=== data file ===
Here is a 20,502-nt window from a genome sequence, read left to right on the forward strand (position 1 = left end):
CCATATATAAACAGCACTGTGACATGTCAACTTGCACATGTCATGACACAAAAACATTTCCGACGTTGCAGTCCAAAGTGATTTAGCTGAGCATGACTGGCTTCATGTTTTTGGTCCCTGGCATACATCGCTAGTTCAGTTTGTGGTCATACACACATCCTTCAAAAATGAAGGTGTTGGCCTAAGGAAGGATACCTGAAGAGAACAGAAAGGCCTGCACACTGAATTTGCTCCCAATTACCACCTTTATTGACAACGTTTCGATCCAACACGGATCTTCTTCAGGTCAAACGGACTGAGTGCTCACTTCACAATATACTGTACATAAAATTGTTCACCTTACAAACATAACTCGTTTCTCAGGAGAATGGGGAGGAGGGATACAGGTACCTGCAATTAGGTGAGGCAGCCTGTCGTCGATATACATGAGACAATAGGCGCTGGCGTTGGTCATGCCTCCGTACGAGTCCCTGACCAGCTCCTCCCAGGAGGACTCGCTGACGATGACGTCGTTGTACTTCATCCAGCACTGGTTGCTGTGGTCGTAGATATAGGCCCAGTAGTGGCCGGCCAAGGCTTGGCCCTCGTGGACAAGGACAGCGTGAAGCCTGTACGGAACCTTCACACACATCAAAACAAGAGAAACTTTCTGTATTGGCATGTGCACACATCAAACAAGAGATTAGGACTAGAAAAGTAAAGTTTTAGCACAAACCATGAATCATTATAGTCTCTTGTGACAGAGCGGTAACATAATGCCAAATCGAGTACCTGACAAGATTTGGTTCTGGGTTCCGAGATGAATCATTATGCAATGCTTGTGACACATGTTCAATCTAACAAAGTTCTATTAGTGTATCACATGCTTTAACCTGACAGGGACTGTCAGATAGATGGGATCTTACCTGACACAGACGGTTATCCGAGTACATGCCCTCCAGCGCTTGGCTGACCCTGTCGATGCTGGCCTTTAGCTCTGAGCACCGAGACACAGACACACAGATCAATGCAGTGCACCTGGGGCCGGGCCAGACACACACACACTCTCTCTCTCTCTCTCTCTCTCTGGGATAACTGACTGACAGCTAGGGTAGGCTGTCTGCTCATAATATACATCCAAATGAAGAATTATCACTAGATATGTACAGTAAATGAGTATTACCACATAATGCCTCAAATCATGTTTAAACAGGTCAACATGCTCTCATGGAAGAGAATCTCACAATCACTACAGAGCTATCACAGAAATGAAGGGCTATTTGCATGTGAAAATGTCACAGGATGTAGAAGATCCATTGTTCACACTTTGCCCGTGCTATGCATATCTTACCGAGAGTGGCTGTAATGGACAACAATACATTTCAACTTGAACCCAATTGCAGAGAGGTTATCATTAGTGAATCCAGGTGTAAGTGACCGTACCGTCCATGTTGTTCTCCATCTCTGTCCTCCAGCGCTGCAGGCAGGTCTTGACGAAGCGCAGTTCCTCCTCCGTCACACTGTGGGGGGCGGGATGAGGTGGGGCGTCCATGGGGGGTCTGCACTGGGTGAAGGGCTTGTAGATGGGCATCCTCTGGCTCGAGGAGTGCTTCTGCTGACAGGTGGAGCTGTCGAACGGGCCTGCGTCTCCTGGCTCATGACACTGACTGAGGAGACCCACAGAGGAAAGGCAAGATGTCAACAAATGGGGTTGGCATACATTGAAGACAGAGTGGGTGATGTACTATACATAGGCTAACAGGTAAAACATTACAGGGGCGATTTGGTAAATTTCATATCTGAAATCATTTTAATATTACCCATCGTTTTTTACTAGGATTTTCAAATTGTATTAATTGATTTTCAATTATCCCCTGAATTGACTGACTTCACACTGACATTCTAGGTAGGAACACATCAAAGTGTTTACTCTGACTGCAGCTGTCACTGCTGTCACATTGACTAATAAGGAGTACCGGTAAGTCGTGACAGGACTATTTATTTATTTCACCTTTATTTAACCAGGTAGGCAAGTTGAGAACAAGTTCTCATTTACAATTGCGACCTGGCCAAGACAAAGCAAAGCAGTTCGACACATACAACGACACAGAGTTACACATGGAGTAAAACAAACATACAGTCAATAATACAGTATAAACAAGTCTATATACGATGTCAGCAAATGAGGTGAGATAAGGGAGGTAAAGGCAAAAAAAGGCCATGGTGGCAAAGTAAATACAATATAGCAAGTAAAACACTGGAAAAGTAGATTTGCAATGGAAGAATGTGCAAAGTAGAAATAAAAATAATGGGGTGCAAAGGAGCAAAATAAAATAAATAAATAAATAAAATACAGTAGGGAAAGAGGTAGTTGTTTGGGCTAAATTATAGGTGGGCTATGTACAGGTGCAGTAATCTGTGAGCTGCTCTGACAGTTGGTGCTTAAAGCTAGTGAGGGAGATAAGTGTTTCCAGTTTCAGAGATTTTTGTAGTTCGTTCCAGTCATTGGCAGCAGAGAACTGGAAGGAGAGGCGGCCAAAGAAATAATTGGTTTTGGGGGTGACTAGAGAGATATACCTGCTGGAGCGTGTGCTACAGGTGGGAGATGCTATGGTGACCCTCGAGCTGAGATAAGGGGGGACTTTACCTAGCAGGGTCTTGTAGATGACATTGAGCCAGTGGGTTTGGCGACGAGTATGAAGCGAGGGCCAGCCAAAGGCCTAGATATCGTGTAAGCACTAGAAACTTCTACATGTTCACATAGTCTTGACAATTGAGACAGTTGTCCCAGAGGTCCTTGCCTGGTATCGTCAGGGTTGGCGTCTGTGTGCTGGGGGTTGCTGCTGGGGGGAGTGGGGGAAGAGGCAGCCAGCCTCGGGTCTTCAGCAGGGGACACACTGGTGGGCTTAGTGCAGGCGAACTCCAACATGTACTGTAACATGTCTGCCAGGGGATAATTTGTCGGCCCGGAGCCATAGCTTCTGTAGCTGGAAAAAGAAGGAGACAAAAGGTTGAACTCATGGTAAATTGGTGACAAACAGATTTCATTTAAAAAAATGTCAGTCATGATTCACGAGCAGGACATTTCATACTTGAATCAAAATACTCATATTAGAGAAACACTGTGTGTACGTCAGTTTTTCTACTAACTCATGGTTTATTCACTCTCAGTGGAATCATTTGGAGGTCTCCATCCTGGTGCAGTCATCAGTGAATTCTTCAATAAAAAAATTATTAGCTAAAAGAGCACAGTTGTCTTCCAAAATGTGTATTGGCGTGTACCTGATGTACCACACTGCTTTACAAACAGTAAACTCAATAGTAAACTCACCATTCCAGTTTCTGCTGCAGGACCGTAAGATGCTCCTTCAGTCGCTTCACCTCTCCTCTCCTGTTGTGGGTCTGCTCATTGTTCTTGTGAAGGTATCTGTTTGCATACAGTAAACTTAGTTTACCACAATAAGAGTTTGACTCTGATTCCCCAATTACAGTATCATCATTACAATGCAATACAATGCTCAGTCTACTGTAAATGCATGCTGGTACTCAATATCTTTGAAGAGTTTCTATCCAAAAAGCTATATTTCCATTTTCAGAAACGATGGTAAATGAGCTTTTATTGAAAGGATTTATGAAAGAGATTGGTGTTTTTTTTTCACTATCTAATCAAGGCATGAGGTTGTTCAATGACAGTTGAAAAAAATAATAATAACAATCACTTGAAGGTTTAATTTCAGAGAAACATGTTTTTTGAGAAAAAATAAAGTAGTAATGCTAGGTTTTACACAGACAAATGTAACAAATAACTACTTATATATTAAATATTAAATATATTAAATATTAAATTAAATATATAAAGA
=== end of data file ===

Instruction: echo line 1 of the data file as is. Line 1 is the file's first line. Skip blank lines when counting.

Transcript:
Here is a 20,502-nt window from a genome sequence, read left to right on the forward strand (position 1 = left end):